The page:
Jenkins’ anti-recidivism efforts drew the attention of Variety, resulting in her receiving an honor at this year’s Power of Women event. Other honorees include Octavia Spencer, Priyanka Chopra, Kelly Clarkson and Michelle Pfeiffer.

The event recognizes the philanthropic works of women in Hollywood that made a powerful influence to their cause. Variety also featured the honorees on the covers of its October 10 issue.

(Featured image by Gage Skidmore via Wikimedia Commons. CC BY-SA 2.0)

Los Angeles Board Of Supervisors Votes To Launch ‘Historic’ Juvenile Diversion Plan

LOS ANGELES — The Los Angeles County Board of Supervisors voted unanimously Tuesday to adopt an ambitious plan to divert thousands of the county’s youth away from the juvenile and criminal justice systems, connecting them instead to a comprehensive array of supportive services.

Speakers stepped to the microphones to declare their ardent support for the 78-page report, “A Roadmap for Advancing Youth Diversion in LA County,” which provided the framework for the sweeping strategy proposed.

Dr. Robert Ross, CEO of The California Endowment, speaks to the Los Angeles Board of Supervisors.

“This is an historic day in the history of justice reform,” Dr. Robert Ross told the board. Ross is president and CEO of The California Endowment, one of the largest foundations in the U.S.

“We know that 80 percent of the youth now being arrested in the county could be diverted to community-based services if the plan is realized,” he said. The county could “lead the nation.”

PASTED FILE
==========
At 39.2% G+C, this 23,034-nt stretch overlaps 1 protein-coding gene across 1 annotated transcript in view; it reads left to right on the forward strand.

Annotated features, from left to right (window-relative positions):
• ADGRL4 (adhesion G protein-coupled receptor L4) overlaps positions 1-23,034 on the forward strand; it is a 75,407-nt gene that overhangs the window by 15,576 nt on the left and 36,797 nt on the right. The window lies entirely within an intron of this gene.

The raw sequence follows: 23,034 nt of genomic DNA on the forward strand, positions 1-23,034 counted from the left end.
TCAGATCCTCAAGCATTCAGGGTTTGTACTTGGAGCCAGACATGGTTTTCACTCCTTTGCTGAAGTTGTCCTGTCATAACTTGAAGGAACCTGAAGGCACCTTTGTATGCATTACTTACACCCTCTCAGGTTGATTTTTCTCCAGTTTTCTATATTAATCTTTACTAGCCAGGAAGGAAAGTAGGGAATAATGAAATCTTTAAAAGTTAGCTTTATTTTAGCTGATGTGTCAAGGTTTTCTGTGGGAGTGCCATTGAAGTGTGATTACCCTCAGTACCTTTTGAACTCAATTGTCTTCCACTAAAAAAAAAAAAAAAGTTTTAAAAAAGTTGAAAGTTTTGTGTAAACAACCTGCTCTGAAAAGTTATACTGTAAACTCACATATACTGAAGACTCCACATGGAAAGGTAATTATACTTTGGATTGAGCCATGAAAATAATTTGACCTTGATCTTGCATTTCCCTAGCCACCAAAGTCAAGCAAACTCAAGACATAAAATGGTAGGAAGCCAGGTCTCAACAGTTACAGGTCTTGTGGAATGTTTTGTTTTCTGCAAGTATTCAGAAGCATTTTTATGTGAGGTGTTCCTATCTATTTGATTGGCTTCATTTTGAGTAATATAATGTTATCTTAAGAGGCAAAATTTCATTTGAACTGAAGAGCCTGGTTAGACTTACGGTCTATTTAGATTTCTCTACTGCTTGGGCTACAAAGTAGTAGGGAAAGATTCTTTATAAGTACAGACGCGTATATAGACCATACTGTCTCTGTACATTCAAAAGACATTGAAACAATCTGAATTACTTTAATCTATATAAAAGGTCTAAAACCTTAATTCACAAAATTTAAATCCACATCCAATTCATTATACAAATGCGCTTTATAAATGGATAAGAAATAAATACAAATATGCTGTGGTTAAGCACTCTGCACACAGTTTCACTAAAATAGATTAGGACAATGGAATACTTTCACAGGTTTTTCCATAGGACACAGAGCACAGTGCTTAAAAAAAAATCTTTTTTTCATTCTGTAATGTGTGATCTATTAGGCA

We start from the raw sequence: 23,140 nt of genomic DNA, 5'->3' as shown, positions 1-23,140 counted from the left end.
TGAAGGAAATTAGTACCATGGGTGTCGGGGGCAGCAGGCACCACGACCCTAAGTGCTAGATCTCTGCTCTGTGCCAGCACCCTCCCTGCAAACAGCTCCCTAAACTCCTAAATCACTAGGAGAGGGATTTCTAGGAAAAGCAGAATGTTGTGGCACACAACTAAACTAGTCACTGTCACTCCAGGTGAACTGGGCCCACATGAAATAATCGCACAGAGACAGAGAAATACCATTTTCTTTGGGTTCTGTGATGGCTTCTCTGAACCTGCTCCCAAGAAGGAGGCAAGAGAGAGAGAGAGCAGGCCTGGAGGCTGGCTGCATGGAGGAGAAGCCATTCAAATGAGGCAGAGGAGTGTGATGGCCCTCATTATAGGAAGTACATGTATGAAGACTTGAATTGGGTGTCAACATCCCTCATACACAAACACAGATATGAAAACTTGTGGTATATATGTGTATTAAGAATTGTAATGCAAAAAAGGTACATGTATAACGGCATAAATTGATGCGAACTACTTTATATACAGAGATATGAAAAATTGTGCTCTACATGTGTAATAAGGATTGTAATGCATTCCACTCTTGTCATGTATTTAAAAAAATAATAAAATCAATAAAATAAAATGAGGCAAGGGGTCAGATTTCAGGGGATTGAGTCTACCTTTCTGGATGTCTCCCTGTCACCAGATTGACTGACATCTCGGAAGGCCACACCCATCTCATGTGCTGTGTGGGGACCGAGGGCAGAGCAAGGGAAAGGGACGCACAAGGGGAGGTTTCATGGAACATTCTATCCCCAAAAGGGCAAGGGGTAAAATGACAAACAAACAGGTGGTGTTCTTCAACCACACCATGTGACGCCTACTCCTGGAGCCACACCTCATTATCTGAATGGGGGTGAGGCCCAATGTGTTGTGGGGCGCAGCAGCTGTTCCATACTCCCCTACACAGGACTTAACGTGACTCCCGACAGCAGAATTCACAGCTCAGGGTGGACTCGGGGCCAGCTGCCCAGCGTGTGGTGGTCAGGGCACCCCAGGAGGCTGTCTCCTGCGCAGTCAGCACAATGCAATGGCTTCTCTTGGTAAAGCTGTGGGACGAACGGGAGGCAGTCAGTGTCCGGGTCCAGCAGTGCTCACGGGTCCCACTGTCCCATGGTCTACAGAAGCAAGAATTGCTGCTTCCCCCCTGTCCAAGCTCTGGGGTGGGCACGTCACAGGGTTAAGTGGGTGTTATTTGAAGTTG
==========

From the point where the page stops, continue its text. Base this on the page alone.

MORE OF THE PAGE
The report said that 13,665 arrests and citations were issued to the county’s young in 2015, according to the Department of Justice Statistics. And approximately 11,000 of those 2015 arrests — “including status offenses, misdemeanors, and low-level felonies” — would have been legally eligible for diversion in lieu of arrest or citation under the California Welfare and Institutions Code, had the proposed program been up and running.

Ross also told the board that the Endowment had been supporting restorative justice and diversion programs in California communities such as Long Beach, San Diego and Oakland. And they had promising preliminary data, he said, particularly from Oakland.

In the course of these programs, “young people come face-to-face with the people they have harmed,” and then make a plan for “making it right with the folks they’ve harmed,” he said, plus get health services that address many of the their needs. The programs are “proven to work better than incarceration and cost considerably less,” he said.


Michael Nash, director of the Office of Child Protection, said the program will help ensure that foster youth “have equal access” to the advantages and services of diversion

Another enthusiastic speaker was Michael Nash, the former presiding judge of the Juvenile Court, now the director of the county’s Office of Child Protection.

As a judge, he’d long been supportive of youth diversion, Nash said. And now he was “very concerned” by the numbers of youth crossing over from the child welfare system to the juvenile justice system. “But this program,” he said, will help ensure that foster youth “have equal access” to the advantages and services of diversion.

Several of the speakers described the 18-month process of designing the proposed new strategy as an unusually inclusive one, involving law enforcement leaders, local judges, county officials, health experts, community advocates and young people who had themselves been incarcerated.